This 174 year-old-old famine project and pedestrian Mass Path has had its Mill Road entrance previously destroyed by the very contractor employed by Tipperary Co. Council, involved in erecting fencing and a short concrete footpath fronting on this latest housing project. Back then Tipperary engineers conveniently turned a blind eye before signing off on this project. They have also turned a blind eye to the erection of posts and barbed wire on this public-right-of-way and have permitted the area to become a graveyard for supermarket trollies, toys and domestic furnishings.

Despite raising this issue in October 2019, no effort whatsoever has been made by Tipperary Co. Council or local public representatives to have this area cleaned up, except to remove their own embarrassing, dumped signage.

Yesterday, again I walk this neglected historic pathway, noting the collection of abandoned supermarket trolleys have now increased three-fold and the numerous, offensive, new poles / stakes holding up even more offencive barbed wire have been removed, possibly for firewood over last winter.

Our wish then and now is to highlight the historic importance of this area to Thurles business and tourism sectors and to prevent same from being destroyed by (A) further development; (B) those owning adjoining land and (C) those responsible for ‘Fly Tipping’.

Sadly the history of this area has been conveniently forgotten; lost in the mists of time to the memory of local residents and could in the near future be totally destroyed; lost to any future town tourism.

I defy any resident of the Irish state to identify any other such similar project undertaken during this sad period of our Irish history 1845 – 1849.

This area, back in April 1846 was the focus of development then, mainly by the business people of Liberty Square together with the clergy of Thurles; both Roman Catholic and Protestant, in an effort to put money into the pockets of starving paupers, thus ensuring that stomachs remained at least partially filled.

This event had followed the loss of the potato crop in the autumn of 1845, commemorated in St. Stephen’s Green in Dublin city centre recently, and referred to in the history books as “The Great Famine”. (Irish: an Gorta Mór).

Somehow, no one has realised that this year, 2020, is the 175 anniversary of the start of that tragic historic event.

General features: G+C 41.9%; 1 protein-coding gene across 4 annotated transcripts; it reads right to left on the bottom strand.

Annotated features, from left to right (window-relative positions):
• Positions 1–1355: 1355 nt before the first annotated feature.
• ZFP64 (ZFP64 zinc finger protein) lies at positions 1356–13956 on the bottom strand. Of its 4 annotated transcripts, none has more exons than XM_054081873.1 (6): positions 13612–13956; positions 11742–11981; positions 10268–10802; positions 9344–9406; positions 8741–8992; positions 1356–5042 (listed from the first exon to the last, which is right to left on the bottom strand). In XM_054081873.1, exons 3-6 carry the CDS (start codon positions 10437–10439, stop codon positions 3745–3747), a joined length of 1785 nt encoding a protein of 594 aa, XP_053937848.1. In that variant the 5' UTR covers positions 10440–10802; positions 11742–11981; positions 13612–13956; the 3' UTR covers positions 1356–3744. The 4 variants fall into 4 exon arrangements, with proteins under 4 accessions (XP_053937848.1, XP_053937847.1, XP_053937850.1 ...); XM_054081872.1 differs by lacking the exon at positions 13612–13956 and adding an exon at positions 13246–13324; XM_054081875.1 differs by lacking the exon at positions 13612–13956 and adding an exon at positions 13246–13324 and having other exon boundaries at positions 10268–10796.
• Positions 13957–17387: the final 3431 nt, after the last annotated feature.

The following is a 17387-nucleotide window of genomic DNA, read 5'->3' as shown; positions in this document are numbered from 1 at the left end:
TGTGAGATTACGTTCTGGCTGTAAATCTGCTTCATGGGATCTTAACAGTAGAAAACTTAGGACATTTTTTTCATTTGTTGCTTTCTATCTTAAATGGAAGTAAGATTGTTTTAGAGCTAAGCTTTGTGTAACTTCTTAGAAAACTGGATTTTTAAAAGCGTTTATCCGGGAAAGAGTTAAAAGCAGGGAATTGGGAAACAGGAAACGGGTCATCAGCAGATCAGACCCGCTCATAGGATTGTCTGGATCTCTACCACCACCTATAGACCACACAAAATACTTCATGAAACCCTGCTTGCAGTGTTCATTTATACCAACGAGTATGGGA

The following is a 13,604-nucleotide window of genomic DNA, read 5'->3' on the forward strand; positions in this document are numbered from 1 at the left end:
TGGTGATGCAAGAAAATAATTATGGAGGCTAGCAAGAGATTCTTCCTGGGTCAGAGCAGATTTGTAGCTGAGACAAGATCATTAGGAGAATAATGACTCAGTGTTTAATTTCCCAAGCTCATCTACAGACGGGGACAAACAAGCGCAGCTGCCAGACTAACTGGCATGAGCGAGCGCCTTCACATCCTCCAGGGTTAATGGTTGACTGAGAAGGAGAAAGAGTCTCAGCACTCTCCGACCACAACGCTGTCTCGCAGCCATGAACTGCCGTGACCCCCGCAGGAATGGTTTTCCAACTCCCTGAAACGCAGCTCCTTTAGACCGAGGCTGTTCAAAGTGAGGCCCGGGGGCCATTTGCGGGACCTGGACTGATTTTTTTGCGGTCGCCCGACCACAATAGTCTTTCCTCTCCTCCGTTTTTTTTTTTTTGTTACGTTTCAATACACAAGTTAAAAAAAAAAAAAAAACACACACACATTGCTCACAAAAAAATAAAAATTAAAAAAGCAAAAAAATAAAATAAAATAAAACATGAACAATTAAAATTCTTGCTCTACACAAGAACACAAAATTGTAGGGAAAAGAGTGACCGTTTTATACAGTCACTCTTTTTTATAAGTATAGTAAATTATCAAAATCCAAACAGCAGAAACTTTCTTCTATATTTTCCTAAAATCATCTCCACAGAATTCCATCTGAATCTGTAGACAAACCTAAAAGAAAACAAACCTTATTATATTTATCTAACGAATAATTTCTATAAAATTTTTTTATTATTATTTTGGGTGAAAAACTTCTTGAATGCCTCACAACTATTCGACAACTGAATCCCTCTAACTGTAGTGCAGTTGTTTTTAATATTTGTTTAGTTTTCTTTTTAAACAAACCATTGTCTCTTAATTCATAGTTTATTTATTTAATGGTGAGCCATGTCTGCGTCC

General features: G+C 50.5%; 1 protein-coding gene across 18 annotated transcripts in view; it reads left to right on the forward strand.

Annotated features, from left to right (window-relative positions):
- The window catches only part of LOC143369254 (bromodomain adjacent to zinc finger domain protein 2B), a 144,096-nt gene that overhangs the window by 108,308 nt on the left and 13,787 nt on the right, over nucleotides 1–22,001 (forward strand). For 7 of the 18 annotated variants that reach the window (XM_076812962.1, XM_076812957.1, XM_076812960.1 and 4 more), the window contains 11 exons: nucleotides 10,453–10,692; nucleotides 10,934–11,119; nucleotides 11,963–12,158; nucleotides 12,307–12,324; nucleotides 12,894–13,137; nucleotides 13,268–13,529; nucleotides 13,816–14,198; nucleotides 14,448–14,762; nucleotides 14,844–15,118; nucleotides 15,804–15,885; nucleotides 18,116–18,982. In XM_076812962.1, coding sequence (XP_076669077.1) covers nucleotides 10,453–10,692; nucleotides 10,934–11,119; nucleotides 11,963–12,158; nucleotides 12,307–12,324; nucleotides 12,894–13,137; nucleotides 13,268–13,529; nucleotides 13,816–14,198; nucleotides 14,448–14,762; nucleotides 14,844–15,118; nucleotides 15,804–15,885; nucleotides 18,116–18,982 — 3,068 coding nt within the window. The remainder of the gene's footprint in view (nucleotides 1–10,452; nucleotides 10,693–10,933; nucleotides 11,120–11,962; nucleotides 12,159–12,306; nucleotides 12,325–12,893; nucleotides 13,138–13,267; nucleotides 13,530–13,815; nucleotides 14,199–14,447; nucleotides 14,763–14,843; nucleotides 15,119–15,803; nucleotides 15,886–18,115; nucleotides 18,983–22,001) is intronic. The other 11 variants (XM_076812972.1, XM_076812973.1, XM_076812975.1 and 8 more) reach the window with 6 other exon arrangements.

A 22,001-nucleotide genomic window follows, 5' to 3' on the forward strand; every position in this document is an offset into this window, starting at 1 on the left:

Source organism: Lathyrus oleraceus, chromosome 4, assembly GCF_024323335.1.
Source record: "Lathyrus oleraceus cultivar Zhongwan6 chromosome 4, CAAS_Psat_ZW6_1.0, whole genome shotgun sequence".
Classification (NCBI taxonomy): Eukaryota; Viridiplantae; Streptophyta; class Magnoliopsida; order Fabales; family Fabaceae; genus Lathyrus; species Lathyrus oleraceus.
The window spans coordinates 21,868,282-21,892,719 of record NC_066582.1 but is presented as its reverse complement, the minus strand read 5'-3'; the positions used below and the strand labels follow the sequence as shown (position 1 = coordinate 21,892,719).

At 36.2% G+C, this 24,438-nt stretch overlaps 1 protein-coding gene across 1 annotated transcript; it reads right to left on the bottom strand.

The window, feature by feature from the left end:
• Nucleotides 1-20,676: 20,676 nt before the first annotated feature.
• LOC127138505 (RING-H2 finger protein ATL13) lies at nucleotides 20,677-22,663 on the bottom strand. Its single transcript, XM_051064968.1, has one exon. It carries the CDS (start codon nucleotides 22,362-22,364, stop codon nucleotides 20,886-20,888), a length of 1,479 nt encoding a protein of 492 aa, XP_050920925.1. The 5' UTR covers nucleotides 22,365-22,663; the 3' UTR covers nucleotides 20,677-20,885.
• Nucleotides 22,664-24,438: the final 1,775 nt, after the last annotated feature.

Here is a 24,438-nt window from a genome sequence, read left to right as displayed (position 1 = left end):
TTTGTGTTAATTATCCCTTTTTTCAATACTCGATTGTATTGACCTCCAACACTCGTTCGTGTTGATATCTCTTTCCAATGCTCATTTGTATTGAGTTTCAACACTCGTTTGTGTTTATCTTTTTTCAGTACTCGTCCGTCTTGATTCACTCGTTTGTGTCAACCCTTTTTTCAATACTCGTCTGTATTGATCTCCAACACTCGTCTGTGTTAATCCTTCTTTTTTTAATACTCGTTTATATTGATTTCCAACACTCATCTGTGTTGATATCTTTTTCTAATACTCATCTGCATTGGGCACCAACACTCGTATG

We here at Thurles.Info have now begun the tedious process of digitizing all hand written documentation affecting Thurles and the Great Famine; same material which describes the real facts surrounding this period, which include details of the initial plans for this Double Ditch.

These same details are being currently formatted and are published HERE (See page 6 Re Double Ditch) on our sister website Hidden Tipperary.com, for the benefit of our large viewing public, both here at home and abroad.

A copy of this statement has been forwarded to the Minister for Culture, Heritage and the Gaeltacht, Ms Josepha Madigan; Chief Executive Tipperary Co. Council, Mr Joseph MacGrath; all Councillors elected to represent the Thurles Municipal District and Thurles politicians.

Funding must immediately be put in place to protect and restore this area, in association with the current housing development.

We will be happy to meet with anyone who requires further clarification on this area of national importance.

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Restart Grants For Small Businesses

Dáil Éireann

Direct financial government aid of between €2,000 minimum and €10,000, based on 2019 commercial rates invoice.

This scheme anounced and published on Friday,15th May, 2020, applies to small businesses with a turnover of under €5m and employing less than 50 employees.
The Scheme will open for applications this month, on Friday 22nd May, through Local Authorities, or in the case of Co. Tipperary, Tipperary County Council.

The Government on Friday agreed details of this new €250m ‘Restart Grant’, which will give direct aid to micro and small businesses to help them with the costs associated with re-opening and re-employing workers, following necessary COVID-19 closures.

As already stated this ‘Restart Grant’ aid will be available to businesses with a turnover of less than €5m and employing less than 50 people which either closed or was impacted by at least a 25% reduction in turnover, assessed to June 30th 2020.